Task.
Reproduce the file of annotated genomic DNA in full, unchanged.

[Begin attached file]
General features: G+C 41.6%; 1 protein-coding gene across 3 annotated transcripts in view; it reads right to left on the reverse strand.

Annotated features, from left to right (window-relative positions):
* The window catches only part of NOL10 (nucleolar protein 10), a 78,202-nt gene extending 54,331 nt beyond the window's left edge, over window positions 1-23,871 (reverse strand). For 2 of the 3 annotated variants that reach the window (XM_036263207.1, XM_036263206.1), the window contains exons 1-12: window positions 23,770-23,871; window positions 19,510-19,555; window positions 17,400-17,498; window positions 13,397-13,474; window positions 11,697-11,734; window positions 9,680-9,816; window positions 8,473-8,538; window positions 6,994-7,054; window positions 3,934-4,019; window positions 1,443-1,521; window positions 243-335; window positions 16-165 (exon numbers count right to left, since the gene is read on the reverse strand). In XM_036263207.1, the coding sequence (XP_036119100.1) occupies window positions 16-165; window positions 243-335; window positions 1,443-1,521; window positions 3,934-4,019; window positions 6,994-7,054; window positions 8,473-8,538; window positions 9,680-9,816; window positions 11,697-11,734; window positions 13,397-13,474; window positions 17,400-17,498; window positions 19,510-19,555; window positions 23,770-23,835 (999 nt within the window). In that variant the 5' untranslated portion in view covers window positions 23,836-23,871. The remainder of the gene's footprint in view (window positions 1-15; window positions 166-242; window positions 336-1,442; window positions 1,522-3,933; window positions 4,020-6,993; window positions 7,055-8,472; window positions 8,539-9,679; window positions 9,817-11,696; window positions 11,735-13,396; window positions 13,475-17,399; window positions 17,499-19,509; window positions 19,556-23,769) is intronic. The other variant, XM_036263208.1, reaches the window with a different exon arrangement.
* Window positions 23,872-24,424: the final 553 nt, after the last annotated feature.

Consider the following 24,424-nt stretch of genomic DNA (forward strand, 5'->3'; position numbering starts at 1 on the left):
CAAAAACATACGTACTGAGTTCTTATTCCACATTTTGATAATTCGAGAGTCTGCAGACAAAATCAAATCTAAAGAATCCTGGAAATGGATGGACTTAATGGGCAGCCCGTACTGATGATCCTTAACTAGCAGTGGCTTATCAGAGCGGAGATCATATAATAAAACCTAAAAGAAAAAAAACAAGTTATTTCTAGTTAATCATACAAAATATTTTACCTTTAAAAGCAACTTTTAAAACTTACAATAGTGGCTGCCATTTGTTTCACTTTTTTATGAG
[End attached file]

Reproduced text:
General features: G+C 41.6%; 1 protein-coding gene across 3 annotated transcripts in view; it reads right to left on the reverse strand.

Annotated features, from left to right (window-relative positions):
* The window catches only part of NOL10 (nucleolar protein 10), a 78,202-nt gene extending 54,331 nt beyond the window's left edge, over window positions 1-23,871 (reverse strand). For 2 of the 3 annotated variants that reach the window (XM_036263207.1, XM_036263206.1), the window contains exons 1-12: window positions 23,770-23,871; window positions 19,510-19,555; window positions 17,400-17,498; window positions 13,397-13,474; window positions 11,697-11,734; window positions 9,680-9,816; window positions 8,473-8,538; window positions 6,994-7,054; window positions 3,934-4,019; window positions 1,443-1,521; window positions 243-335; window positions 16-165 (exon numbers count right to left, since the gene is read on the reverse strand). In XM_036263207.1, the coding sequence (XP_036119100.1) occupies window positions 16-165; window positions 243-335; window positions 1,443-1,521; window positions 3,934-4,019; window positions 6,994-7,054; window positions 8,473-8,538; window positions 9,680-9,816; window positions 11,697-11,734; window positions 13,397-13,474; window positions 17,400-17,498; window positions 19,510-19,555; window positions 23,770-23,835 (999 nt within the window). In that variant the 5' untranslated portion in view covers window positions 23,836-23,871. The remainder of the gene's footprint in view (window positions 1-15; window positions 166-242; window positions 336-1,442; window positions 1,522-3,933; window positions 4,020-6,993; window positions 7,055-8,472; window positions 8,539-9,679; window positions 9,817-11,696; window positions 11,735-13,396; window positions 13,475-17,399; window positions 17,499-19,509; window positions 19,556-23,769) is intronic. The other variant, XM_036263208.1, reaches the window with a different exon arrangement.
* Window positions 23,872-24,424: the final 553 nt, after the last annotated feature.

Consider the following 24,424-nt stretch of genomic DNA (forward strand, 5'->3'; position numbering starts at 1 on the left):
CAAAAACATACGTACTGAGTTCTTATTCCACATTTTGATAATTCGAGAGTCTGCAGACAAAATCAAATCTAAAGAATCCTGGAAATGGATGGACTTAATGGGCAGCCCGTACTGATGATCCTTAACTAGCAGTGGCTTATCAGAGCGGAGATCATATAATAAAACCTAAAAGAAAAAAAACAAGTTATTTCTAGTTAATCATACAAAATATTTTACCTTTAAAAGCAACTTTTAAAACTTACAATAGTGGCTGCCATTTGTTTCACTTTTTTATGAG